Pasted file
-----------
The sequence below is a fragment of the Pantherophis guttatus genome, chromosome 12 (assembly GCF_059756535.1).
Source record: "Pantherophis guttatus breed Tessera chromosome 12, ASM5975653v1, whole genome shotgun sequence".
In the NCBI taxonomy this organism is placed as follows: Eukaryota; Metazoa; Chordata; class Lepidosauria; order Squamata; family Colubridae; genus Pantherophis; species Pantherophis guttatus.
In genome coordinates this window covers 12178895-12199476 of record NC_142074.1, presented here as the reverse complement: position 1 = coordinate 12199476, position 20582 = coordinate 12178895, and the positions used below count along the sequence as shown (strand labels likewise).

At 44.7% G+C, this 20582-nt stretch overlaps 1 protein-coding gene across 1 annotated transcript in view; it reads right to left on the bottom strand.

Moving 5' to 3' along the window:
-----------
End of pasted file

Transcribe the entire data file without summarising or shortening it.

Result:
The sequence below is a fragment of the Pantherophis guttatus genome, chromosome 12 (assembly GCF_059756535.1).
Source record: "Pantherophis guttatus breed Tessera chromosome 12, ASM5975653v1, whole genome shotgun sequence".
In the NCBI taxonomy this organism is placed as follows: Eukaryota; Metazoa; Chordata; class Lepidosauria; order Squamata; family Colubridae; genus Pantherophis; species Pantherophis guttatus.
In genome coordinates this window covers 12178895-12199476 of record NC_142074.1, presented here as the reverse complement: position 1 = coordinate 12199476, position 20582 = coordinate 12178895, and the positions used below count along the sequence as shown (strand labels likewise).

At 44.7% G+C, this 20582-nt stretch overlaps 1 protein-coding gene across 1 annotated transcript in view; it reads right to left on the bottom strand.

Moving 5' to 3' along the window: